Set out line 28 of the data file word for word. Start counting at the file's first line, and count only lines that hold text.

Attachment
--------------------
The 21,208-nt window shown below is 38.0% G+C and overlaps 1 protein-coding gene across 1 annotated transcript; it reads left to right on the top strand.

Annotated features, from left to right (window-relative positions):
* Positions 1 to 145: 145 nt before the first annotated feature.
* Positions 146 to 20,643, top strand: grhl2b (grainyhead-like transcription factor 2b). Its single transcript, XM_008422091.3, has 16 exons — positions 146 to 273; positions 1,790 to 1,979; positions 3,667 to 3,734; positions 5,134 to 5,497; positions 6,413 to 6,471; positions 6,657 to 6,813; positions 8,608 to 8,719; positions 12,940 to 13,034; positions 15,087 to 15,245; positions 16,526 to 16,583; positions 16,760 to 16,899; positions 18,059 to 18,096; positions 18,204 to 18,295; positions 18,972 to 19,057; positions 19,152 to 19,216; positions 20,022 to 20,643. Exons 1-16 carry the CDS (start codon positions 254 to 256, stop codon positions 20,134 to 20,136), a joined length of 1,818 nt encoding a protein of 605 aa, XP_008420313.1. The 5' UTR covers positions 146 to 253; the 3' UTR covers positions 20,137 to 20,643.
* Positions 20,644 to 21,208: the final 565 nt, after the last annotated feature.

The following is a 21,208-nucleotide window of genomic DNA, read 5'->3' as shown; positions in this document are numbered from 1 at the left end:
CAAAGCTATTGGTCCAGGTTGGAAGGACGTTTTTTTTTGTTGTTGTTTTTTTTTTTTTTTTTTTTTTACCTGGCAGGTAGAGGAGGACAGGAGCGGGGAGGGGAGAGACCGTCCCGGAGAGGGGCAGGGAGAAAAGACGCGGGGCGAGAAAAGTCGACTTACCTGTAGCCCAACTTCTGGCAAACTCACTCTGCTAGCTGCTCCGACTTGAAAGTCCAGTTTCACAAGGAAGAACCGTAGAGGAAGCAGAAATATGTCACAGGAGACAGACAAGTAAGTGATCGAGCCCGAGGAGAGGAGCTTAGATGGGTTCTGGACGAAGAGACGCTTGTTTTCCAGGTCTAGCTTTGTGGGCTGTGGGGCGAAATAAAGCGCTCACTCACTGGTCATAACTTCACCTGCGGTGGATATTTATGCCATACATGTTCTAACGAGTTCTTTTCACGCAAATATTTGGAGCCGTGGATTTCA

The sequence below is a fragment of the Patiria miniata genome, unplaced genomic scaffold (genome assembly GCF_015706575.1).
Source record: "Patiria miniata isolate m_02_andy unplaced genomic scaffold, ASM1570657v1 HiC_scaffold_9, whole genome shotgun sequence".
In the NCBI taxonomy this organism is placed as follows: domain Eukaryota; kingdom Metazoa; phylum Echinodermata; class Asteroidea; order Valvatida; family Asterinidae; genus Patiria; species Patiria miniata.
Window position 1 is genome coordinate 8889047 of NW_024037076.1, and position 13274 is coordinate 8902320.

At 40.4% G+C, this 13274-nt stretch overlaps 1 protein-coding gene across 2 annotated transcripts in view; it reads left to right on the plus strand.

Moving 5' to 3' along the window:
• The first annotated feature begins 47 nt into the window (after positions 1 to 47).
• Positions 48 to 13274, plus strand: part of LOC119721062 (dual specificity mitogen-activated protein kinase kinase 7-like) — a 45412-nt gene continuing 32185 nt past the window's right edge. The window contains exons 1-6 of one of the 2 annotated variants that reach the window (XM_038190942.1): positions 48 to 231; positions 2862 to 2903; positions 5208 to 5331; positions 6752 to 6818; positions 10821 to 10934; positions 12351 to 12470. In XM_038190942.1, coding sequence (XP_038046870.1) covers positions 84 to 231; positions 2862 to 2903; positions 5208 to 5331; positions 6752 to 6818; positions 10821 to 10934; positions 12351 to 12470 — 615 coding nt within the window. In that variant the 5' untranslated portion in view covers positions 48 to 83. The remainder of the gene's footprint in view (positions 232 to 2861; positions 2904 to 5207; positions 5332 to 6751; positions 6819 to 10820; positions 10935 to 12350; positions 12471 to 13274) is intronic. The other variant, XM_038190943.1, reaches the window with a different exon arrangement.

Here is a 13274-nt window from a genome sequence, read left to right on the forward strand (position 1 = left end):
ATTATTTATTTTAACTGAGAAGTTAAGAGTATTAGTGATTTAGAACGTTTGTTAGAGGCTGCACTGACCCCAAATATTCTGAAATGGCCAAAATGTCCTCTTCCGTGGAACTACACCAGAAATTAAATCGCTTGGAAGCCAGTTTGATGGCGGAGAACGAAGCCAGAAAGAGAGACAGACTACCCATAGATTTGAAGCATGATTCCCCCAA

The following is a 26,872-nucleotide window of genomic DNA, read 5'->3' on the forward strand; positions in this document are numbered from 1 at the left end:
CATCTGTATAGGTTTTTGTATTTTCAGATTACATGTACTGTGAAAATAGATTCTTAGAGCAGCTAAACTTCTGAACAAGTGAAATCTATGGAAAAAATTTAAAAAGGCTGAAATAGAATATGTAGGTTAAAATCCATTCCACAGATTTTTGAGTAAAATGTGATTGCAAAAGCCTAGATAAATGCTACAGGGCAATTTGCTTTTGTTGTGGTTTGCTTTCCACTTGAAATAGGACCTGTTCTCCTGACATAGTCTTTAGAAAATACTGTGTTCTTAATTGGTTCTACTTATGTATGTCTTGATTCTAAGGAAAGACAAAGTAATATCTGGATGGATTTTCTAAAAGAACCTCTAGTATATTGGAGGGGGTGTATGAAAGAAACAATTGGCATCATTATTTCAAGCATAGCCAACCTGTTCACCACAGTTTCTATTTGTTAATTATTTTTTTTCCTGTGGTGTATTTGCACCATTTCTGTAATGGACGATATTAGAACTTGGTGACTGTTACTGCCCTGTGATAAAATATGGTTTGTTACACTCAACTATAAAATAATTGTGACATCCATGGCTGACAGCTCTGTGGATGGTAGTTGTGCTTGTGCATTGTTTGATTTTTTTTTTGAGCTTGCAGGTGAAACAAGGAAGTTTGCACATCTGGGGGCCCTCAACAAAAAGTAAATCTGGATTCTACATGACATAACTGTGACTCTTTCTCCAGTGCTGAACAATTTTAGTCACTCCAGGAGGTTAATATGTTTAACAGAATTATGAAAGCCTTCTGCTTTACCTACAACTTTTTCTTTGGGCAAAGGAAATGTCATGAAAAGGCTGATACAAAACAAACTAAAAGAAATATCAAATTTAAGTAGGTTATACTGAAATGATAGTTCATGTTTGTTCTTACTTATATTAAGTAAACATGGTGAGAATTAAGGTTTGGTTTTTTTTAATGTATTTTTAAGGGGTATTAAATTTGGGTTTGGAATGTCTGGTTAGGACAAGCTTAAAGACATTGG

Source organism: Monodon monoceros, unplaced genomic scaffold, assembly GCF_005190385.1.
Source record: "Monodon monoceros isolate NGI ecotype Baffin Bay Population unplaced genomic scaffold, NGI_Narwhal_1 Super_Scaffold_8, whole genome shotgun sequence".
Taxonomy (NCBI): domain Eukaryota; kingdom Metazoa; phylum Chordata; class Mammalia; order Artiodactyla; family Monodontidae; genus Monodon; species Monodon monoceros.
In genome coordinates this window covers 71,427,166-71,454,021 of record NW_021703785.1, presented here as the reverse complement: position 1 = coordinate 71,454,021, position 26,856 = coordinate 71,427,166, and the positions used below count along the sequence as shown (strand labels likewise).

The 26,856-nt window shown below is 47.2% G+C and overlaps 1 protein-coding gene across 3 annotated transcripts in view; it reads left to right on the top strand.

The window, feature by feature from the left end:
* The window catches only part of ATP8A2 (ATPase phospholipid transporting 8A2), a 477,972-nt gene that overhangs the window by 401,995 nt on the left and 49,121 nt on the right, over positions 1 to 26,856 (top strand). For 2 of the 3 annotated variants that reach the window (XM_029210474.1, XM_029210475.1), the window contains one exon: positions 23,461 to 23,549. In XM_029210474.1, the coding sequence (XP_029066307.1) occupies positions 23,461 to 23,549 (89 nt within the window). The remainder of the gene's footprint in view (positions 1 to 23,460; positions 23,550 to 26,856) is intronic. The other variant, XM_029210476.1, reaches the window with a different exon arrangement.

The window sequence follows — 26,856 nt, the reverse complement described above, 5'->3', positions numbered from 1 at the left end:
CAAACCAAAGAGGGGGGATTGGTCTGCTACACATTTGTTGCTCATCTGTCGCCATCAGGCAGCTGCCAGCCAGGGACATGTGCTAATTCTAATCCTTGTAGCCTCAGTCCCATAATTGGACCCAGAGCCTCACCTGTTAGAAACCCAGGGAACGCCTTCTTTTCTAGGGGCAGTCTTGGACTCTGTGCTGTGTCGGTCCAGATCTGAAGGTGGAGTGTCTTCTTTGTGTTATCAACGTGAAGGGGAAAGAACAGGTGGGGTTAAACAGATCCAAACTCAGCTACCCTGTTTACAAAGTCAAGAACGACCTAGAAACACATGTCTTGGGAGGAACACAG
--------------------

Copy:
CAAACCAAAGAGGGGGGATTGGTCTGCTACACATTTGTTGCTCATCTGTCGCCATCAGGCAGCTGCCAGCCAGGGACATGTGCTAATTCTAATCCTTGTAGCCTCAGTCCCATAATTGGACCCAGAGCCTCACCTGTTAGAAACCCAGGGAACGCCTTCTTTTCTAGGGGCAGTCTTGGACTCTGTGCTGTGTCGGTCCAGATCTGAAGGTGGAGTGTCTTCTTTGTGTTATCAACGTGAAGGGGAAAGAACAGGTGGGGTTAAACAGATCCAAACTCAGCTACCCTGTTTACAAAGTCAAGAACGACCTAGAAACACATGTCTTGGGAGGAACACAG